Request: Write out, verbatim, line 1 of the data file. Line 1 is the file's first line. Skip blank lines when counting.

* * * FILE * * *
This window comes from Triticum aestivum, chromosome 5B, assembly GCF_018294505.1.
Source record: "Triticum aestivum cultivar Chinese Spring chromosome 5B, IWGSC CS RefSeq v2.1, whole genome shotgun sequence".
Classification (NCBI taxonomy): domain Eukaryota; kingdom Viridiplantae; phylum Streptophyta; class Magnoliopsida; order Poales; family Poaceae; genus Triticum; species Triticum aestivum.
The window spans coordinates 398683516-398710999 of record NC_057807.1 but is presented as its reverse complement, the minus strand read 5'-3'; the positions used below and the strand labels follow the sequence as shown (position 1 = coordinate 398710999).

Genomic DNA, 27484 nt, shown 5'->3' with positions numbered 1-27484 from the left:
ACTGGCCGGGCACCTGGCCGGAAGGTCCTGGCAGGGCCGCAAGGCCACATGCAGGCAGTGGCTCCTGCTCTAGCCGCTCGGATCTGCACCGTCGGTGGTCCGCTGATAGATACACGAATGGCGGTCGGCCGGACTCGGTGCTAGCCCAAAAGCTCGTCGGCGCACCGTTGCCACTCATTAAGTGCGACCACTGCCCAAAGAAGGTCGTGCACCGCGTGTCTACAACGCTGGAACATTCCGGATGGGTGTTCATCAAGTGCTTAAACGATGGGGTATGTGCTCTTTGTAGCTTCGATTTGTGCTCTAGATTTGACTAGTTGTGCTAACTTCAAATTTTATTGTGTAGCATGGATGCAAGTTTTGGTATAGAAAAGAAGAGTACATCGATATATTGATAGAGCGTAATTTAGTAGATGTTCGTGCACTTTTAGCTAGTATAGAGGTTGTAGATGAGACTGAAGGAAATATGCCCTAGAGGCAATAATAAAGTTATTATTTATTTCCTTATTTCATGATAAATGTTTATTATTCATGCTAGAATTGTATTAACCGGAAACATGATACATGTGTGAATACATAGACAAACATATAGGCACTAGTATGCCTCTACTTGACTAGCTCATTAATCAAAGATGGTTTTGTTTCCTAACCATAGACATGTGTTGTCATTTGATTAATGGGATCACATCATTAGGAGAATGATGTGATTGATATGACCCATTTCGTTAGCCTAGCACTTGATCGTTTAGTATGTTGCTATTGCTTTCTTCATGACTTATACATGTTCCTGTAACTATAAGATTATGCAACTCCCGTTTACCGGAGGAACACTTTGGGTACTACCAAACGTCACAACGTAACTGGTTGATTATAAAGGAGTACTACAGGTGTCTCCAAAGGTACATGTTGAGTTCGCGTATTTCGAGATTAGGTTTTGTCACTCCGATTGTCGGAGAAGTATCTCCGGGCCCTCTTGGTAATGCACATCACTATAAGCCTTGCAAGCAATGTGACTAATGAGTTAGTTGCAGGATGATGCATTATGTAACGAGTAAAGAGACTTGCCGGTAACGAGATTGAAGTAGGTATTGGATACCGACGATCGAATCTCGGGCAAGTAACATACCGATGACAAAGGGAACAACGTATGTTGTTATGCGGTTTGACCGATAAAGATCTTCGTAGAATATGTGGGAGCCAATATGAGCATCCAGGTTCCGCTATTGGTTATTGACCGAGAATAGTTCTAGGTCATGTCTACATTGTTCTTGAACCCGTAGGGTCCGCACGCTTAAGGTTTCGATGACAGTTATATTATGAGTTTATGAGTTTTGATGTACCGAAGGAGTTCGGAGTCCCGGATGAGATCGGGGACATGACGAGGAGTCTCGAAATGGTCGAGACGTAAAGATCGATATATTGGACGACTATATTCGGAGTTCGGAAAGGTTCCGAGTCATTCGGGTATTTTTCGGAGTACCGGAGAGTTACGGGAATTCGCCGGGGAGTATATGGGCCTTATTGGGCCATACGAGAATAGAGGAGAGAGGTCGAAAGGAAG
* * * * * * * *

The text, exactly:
This window comes from Triticum aestivum, chromosome 5B, assembly GCF_018294505.1.